Is it true that manufacturers imprint device markings (i.e. Manufacturer's P/N/ID) on some inner layer(s) inside the device in addition to the marking on the outer surface packaging of ICs? If so, how deep/difficult is it to reveal via basic grinding/etching processes?
On some of our products' PCB assemblies, we have been applying an IC obfuscation (i.e. laser etching) process on all ICs in addition to potting (i.e. conformal coating) for intellectual property purposes.
The main objective of this process is to eliminate all device markings visible on the top surface of all ICs that would serve as defense against 'low-level copycats' from duplicating our design (i.e. what type/brand of IC used in the circuit,etc.) and then make it harder for them by conformal coating the whole PCB assembly.
I am aware that every product could be reverse-engineered on some level. However, If we could keep these 'low-level copycats' at bay, then we can focus on having a case against the 'big-time' ones.
Therefore, we need to investigate if both the etching and coating process is effective in ensuring that there is a high level of difficulty and/or cost involved for the 'low-level copycats' to duplicate our designs.
If there are device markings hidden inside ICs, then 'digging deeper' would reveal the devices' identity - the only question is how deep/difficult it is.
If anybody can confirm/has done experimentations with regard to this issue, kindly share your results/suggestions.
Thanks and Regards,
Yes, we typically put the part number visible on the die. So, it is conceivable that someone could decap the package and see the part number. You need some pretty serious acid to etch thru the epoxy we use in the body of the packages, but it can be done.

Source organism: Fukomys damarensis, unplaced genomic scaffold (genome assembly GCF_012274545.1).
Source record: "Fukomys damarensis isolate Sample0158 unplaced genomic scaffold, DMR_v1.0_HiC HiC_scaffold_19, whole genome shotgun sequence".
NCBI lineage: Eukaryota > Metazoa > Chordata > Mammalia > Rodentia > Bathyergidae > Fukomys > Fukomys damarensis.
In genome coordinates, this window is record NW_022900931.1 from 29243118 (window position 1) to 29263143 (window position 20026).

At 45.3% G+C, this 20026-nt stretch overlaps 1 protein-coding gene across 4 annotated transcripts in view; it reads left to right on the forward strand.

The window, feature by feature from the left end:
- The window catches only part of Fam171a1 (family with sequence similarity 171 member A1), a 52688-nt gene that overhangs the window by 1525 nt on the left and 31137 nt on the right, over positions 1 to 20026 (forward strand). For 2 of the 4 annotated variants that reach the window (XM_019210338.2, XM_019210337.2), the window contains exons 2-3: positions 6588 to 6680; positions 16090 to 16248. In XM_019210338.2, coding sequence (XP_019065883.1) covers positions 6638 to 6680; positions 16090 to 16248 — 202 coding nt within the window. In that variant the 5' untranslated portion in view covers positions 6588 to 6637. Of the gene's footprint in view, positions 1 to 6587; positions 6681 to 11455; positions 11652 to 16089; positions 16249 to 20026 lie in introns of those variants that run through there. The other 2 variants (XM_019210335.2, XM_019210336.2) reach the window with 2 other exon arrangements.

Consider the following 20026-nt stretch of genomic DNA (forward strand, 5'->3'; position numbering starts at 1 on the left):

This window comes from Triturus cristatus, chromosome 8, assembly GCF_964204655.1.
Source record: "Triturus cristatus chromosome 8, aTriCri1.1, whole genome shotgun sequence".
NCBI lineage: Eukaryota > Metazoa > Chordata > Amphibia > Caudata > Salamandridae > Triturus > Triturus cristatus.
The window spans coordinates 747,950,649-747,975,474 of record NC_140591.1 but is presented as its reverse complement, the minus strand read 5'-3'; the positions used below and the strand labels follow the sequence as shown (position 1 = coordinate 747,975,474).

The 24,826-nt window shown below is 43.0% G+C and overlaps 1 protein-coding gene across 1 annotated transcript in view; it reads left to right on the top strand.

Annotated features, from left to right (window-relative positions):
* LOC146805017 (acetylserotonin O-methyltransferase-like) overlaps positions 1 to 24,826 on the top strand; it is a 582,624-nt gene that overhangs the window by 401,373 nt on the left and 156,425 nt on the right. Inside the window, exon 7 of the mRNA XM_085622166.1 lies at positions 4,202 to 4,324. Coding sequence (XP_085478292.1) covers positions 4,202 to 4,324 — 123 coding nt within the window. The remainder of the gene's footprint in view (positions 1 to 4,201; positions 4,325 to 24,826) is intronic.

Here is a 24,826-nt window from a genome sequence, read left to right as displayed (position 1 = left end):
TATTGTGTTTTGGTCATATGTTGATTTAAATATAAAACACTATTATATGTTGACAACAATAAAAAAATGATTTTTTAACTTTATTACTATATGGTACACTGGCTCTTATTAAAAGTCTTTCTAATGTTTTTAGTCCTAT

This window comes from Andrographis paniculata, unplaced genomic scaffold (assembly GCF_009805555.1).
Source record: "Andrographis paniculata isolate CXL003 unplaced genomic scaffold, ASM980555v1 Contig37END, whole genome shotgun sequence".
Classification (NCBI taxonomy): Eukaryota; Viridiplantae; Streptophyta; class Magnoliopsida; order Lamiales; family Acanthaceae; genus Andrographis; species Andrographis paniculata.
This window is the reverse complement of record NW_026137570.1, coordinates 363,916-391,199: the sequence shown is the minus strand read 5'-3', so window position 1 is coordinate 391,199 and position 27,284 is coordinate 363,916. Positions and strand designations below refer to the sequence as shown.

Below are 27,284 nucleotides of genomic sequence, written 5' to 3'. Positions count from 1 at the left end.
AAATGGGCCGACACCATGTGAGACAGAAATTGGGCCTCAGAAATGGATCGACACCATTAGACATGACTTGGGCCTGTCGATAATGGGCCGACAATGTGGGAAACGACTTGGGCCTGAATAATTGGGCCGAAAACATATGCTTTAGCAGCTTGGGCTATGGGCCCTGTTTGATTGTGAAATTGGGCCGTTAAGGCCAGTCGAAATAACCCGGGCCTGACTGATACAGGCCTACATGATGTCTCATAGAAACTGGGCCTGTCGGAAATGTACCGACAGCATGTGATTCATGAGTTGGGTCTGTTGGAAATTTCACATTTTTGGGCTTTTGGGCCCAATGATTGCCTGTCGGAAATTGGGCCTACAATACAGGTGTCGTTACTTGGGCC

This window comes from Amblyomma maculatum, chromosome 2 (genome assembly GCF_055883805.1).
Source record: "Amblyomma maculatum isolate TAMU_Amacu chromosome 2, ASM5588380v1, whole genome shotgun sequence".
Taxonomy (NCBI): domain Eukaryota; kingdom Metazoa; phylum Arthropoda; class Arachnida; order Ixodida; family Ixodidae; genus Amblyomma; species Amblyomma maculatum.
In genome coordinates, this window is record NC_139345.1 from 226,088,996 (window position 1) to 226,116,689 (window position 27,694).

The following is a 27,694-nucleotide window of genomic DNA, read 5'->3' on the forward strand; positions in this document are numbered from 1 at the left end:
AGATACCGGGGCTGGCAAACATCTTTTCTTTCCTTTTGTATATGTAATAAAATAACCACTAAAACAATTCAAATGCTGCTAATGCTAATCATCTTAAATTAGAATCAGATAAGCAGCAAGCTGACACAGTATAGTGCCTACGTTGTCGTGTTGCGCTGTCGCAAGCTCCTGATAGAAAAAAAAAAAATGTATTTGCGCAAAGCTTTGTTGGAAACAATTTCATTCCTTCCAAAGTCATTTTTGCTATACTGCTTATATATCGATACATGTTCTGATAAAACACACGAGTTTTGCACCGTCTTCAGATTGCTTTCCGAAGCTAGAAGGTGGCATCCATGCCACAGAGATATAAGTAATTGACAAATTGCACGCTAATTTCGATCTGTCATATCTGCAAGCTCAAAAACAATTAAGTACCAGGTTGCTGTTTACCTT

Audio Applications Engineering Manager
Dallas, TX USA
All content and materials on this site are provided "as is". TI and its respective suppliers and providers of content make no representations about the suitability of these materials for any purpose and disclaim all warranties and conditions with regard to these materials, including but not limited to all implied warranties and conditions of merchantability, fitness for a particular purpose, title and non-infringement of any third party intellectual property right. TI and its respective suppliers and providers of content make no representations about the suitability of these materials for any purpose and disclaim all warranties and conditions with respect to these materials. No license, either express or implied, by estoppel or otherwise, is granted by TI. Use of the information on this site may require a license from a third party, or a license from TI.
TI is a global semiconductor design and manufacturing company. Innovate with 100,000+ analog ICs andembedded processors, along with software, tools and the industry’s largest sales/support staff.